]. Against this background, the present article addresses the second gap of disciplinary thinking and marketized higher education impeding proper sustainability orientation of universities and ISM by examining a unique survey of PhD alumni from around the globe who participated in a 12-year North–South research partnership program funded by Swiss donors, known as the National Centre of Competence in Research (NCCR) North–South. Participants were trained in an intercultural, interdisciplinary setting with a focus on science for sustainable development [34
]. The program sought to reduce North–South science inequality while advancing research to tackle societal problems according to a combined disciplinary, interdisciplinary, and transdisciplinary approach. Participants pursued a disciplinary PhD but also received a supplementary degree in recognition of their research focus on sustainable development. Altogether, 222 PhD candidates from around the world received training through the program, also giving rise to a unique student population sample for this research. Most of the students from the global South and North were officially enrolled at a home-country university, but had the chance to meet and collaborate with fellow PhD candidates from other countries and disciplines during program fieldwork, training, and conferences. In the present article, we take a particular look at the program’s annual “summer school”, which enabled PhD students to discuss and interact beyond their disciplinary boundaries in challenging real-world contexts.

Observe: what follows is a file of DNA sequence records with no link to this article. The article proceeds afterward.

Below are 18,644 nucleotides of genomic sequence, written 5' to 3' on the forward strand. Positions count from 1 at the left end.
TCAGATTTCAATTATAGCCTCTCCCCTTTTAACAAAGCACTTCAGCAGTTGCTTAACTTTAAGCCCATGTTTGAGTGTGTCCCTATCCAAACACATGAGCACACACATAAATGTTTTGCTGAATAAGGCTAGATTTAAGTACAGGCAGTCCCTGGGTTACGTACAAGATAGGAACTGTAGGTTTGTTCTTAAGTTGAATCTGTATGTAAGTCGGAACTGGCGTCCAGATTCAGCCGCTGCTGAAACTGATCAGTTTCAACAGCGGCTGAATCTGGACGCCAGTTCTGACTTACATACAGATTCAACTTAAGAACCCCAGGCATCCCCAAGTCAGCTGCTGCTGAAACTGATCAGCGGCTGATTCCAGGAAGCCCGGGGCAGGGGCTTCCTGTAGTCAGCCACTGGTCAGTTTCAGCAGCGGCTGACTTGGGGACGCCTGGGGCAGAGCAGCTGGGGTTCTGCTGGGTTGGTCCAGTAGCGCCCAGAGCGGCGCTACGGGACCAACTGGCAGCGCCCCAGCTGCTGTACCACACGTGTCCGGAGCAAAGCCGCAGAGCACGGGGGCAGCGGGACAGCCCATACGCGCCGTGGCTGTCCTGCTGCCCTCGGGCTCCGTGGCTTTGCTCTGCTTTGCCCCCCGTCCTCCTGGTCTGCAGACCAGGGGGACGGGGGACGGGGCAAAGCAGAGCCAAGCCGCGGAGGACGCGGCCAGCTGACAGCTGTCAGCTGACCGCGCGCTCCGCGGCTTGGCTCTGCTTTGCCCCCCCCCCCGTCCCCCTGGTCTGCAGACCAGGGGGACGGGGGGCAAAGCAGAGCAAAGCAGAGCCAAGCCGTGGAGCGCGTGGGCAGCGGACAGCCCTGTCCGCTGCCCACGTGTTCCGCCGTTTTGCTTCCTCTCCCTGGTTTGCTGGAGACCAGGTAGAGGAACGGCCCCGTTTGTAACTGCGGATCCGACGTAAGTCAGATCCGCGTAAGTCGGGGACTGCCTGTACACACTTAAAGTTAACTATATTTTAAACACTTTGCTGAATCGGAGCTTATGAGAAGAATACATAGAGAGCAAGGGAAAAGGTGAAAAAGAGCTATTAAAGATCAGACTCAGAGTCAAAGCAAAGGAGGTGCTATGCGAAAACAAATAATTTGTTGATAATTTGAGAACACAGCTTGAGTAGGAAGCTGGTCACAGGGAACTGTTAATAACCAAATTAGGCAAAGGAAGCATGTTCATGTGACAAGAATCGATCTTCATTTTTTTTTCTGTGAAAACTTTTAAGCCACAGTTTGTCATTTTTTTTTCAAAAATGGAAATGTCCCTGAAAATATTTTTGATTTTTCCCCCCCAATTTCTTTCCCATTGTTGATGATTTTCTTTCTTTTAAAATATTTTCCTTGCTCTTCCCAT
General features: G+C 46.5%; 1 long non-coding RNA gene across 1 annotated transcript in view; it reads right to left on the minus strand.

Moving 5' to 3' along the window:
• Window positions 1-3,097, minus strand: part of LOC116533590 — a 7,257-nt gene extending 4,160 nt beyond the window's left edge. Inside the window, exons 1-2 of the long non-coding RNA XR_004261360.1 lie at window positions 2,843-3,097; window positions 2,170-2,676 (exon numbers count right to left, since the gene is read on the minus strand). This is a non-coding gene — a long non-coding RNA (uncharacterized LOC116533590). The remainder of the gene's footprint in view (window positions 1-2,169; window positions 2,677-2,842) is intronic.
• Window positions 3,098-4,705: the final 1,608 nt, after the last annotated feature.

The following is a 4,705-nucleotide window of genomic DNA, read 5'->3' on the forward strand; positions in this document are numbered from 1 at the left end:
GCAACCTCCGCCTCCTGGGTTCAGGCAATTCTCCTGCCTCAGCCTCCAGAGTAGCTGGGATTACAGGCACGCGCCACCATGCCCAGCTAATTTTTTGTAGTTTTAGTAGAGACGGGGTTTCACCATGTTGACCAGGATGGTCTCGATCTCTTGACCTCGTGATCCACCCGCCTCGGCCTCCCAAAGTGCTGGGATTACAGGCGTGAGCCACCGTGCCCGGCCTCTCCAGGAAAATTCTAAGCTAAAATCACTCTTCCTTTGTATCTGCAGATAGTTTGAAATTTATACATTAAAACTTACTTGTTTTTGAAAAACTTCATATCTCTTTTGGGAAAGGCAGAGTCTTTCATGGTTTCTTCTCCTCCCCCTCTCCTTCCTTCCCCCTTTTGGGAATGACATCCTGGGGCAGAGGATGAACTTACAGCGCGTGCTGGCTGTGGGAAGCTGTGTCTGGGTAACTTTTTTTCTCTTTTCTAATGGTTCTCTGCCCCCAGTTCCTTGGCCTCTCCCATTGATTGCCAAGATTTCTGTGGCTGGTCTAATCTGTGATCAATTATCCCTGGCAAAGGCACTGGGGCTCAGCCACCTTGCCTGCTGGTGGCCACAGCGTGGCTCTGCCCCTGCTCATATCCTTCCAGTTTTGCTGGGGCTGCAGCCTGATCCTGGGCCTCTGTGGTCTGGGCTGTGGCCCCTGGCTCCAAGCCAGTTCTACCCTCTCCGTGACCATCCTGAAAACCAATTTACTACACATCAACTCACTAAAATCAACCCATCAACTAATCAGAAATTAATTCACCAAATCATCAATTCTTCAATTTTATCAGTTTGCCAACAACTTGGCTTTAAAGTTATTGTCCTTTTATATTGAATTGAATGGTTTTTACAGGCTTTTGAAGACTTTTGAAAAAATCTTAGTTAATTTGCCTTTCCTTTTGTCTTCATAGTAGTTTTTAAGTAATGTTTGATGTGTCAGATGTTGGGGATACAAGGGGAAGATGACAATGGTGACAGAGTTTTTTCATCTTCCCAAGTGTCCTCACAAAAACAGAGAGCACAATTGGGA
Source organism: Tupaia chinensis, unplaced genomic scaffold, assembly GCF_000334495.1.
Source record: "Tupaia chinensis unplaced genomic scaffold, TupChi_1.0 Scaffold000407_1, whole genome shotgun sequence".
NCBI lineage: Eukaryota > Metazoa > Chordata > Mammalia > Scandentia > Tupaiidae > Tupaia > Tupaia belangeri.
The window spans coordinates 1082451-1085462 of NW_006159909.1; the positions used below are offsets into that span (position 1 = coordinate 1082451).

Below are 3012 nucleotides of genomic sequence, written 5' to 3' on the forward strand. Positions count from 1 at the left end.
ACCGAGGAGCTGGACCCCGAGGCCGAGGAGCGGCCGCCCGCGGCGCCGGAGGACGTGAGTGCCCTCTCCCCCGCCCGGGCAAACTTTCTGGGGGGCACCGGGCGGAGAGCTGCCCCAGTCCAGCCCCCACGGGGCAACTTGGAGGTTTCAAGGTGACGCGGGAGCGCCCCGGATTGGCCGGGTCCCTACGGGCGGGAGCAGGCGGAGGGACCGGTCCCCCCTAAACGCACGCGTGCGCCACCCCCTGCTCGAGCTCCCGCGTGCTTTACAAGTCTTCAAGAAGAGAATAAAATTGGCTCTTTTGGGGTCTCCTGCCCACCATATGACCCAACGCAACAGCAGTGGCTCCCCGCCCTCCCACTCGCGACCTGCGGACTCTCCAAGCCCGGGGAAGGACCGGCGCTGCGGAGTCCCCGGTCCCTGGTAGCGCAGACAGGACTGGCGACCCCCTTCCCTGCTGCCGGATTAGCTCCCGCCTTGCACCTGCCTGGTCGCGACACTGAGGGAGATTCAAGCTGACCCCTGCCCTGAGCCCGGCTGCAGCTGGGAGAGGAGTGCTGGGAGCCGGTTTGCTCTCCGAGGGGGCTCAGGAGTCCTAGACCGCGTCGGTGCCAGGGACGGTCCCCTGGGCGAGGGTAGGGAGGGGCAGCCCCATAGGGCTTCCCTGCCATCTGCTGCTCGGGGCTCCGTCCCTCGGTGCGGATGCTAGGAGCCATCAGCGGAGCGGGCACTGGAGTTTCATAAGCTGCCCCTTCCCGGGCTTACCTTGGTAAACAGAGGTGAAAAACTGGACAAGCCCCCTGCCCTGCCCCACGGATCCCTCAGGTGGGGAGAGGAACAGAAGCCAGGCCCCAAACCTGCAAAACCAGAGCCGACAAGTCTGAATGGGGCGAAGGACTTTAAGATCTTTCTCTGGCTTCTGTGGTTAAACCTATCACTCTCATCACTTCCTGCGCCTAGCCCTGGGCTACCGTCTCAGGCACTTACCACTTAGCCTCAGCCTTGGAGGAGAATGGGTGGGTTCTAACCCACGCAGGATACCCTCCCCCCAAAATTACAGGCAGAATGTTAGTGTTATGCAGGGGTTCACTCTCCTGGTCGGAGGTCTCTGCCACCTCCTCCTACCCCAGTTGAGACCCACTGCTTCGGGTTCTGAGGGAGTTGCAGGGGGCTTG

This article seeks to analyze how the NCCR North–South program enabled PhD researchers to advance their academic careers and simultaneously afforded them innovative learning opportunities on behalf of sustainable development. It draws on two alumni tracking surveys and follow-up interviews designed to access the students’ individual mobility experience, trace their career pathways, and understand how alumni perceived their ability to tackle sustainability issues in their research. We focused on the following two questions: